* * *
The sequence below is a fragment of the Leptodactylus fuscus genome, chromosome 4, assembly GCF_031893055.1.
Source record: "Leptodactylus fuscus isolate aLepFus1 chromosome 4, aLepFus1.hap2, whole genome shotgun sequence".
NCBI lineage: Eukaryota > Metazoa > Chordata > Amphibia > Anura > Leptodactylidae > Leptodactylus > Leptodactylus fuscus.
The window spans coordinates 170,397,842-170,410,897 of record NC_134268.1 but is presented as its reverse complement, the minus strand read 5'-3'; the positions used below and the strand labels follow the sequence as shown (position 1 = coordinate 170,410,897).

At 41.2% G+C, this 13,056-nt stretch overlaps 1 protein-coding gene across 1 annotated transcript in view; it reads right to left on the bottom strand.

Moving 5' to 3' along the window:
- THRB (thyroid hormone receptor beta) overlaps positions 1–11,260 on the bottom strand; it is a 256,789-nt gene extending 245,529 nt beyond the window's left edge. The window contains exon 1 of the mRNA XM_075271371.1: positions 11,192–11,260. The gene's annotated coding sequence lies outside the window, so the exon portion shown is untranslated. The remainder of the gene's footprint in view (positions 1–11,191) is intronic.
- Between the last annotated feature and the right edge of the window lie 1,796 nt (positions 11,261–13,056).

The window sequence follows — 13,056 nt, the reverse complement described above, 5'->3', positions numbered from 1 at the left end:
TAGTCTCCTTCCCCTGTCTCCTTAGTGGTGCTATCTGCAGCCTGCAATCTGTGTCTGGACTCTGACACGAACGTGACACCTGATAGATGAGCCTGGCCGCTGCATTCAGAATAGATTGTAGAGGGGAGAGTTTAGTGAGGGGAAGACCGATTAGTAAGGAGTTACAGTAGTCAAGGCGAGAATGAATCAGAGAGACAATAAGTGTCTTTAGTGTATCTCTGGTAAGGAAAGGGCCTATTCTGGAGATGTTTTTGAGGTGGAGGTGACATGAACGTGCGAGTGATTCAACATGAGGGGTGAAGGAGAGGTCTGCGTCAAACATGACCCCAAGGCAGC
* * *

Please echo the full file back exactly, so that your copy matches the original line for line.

The sequence below is a fragment of the Leptodactylus fuscus genome, chromosome 4, assembly GCF_031893055.1.
Source record: "Leptodactylus fuscus isolate aLepFus1 chromosome 4, aLepFus1.hap2, whole genome shotgun sequence".
NCBI lineage: Eukaryota > Metazoa > Chordata > Amphibia > Anura > Leptodactylidae > Leptodactylus > Leptodactylus fuscus.
The window spans coordinates 170,397,842-170,410,897 of record NC_134268.1 but is presented as its reverse complement, the minus strand read 5'-3'; the positions used below and the strand labels follow the sequence as shown (position 1 = coordinate 170,410,897).

At 41.2% G+C, this 13,056-nt stretch overlaps 1 protein-coding gene across 1 annotated transcript in view; it reads right to left on the bottom strand.

Moving 5' to 3' along the window:
- THRB (thyroid hormone receptor beta) overlaps positions 1–11,260 on the bottom strand; it is a 256,789-nt gene extending 245,529 nt beyond the window's left edge. The window contains exon 1 of the mRNA XM_075271371.1: positions 11,192–11,260. The gene's annotated coding sequence lies outside the window, so the exon portion shown is untranslated. The remainder of the gene's footprint in view (positions 1–11,191) is intronic.
- Between the last annotated feature and the right edge of the window lie 1,796 nt (positions 11,261–13,056).

The window sequence follows — 13,056 nt, the reverse complement described above, 5'->3', positions numbered from 1 at the left end:
TAGTCTCCTTCCCCTGTCTCCTTAGTGGTGCTATCTGCAGCCTGCAATCTGTGTCTGGACTCTGACACGAACGTGACACCTGATAGATGAGCCTGGCCGCTGCATTCAGAATAGATTGTAGAGGGGAGAGTTTAGTGAGGGGAAGACCGATTAGTAAGGAGTTACAGTAGTCAAGGCGAGAATGAATCAGAGAGACAATAAGTGTCTTTAGTGTATCTCTGGTAAGGAAAGGGCCTATTCTGGAGATGTTTTTGAGGTGGAGGTGACATGAACGTGCGAGTGATTCAACATGAGGGGTGAAGGAGAGGTCTGCGTCAAACATGACCCCAAGGCAGC